How not to plant shrubs

One of the garden projects I have been working on lately reminded me how not to plant shrubs. These shrubs were not planted deep enough so the root balls heaved out of the soil this past winter.  As a result, the row of shrubs were all dead, and very unsightly. When I dug them up (didn’t even require a shovel, they came out quite easily) the root balls were still in the shape of the pots.  So were the holes.

 

 

 

The correct way to plant a shrub (and most perennials and trees too) is to:

  • dig a hole twice as wide as the pot the shrub came in and the same depth
  • remove the shrub from the pot and loosen the root ball
  • if the shrub is very root bound, use a sharp knife or trowel to scarify (gently scrape/loosen) the roots
  • add water to the hole before and after planting the shrub
  • water daily until shrub is established, (one week) preferably in the morning
  • ensure plant crown is neither too deep or too far above ground.  Roses do prefer their crown just below soil level

 

 

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It’s not the temperature

“It’s not the temperature” is a common Canadian phrase, followed by either “it’s the windchill” in the winter, or “it’s the humidity” in the summer.  We Canadians tend to be very weather obsessed.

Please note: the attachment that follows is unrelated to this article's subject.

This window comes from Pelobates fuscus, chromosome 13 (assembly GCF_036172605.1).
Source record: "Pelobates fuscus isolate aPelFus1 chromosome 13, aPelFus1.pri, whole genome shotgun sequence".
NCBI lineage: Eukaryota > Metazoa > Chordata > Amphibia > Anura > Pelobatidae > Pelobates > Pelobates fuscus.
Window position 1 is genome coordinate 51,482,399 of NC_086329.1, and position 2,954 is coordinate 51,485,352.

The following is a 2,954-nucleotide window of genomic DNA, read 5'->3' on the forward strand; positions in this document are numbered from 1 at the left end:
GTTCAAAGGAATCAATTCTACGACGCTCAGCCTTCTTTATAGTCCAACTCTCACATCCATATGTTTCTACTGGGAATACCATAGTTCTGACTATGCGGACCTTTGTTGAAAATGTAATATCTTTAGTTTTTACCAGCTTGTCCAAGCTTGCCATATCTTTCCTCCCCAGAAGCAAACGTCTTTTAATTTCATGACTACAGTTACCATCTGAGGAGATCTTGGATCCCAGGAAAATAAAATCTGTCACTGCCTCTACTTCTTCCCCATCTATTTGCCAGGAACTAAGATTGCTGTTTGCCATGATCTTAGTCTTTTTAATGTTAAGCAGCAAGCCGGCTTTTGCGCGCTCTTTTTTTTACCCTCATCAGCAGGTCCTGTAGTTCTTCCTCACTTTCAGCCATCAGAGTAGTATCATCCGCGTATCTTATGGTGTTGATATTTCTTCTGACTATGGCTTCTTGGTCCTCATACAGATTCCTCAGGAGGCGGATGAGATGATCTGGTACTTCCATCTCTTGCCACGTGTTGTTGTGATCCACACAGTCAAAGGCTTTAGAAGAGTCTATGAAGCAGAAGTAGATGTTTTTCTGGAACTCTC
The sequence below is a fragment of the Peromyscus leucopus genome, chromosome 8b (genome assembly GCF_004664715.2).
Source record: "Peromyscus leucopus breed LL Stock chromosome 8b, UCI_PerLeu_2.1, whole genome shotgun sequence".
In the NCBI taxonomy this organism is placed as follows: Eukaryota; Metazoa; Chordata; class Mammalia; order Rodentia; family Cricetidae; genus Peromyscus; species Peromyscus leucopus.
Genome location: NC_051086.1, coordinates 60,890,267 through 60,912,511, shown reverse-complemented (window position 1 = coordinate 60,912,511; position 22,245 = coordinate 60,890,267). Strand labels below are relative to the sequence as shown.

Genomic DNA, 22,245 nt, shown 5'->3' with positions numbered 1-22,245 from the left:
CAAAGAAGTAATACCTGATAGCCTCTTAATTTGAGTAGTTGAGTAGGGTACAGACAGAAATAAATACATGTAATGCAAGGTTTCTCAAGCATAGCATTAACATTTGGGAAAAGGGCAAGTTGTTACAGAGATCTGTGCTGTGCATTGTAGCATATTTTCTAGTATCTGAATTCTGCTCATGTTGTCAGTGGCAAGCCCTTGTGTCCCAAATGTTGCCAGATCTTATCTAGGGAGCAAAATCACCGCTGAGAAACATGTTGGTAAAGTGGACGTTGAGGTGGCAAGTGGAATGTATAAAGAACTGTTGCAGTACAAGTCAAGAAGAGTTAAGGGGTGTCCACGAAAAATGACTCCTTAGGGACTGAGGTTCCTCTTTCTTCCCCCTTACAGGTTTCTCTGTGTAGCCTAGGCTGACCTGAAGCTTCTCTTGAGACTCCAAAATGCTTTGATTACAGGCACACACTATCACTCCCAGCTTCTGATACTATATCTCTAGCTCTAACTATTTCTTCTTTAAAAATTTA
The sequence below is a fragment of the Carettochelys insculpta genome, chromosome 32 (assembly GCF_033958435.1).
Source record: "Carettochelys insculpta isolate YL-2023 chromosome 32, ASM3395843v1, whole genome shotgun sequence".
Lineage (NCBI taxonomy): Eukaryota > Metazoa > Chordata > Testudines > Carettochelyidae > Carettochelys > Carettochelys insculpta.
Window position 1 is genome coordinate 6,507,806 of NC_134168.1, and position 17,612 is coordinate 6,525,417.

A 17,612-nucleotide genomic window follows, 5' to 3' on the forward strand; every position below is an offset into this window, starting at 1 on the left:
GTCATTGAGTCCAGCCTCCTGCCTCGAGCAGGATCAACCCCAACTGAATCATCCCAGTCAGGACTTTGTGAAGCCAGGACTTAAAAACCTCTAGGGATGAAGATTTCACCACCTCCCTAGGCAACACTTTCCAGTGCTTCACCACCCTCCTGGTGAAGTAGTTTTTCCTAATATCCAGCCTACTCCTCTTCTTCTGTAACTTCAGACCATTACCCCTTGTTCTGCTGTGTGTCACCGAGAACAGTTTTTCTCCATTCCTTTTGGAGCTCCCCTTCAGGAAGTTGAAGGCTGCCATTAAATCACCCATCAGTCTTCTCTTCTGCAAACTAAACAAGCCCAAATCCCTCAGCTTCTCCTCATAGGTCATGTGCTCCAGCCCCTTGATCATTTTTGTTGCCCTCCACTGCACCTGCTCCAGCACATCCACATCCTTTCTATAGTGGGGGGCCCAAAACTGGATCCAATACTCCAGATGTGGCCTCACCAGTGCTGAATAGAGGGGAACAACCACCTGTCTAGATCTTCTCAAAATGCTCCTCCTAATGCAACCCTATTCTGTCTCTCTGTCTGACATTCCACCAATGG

In this case,  however, I am talking about why I cover the base (crown) of my roses in my gardens…

It’s not just the cold, although it is advisable to choose plants hardy to your area, that affects (kills) the roses. It’s the freeze and thaw cycles very common to Ontario weather that do them in.  The mounded earth helps prevent the rose crowns from heaving out of the ground in these freeze/thaw cycles.  Be sure to use clean soil for this purpose.  I purchase plain garden soil in easy to manage bags to avoid introducing mold, mildew, bacteria or insects and their eggs to the roses.

I counted twenty-two rose crowns to cover in my own gardens, with lots more in my GARDENS4U gardens.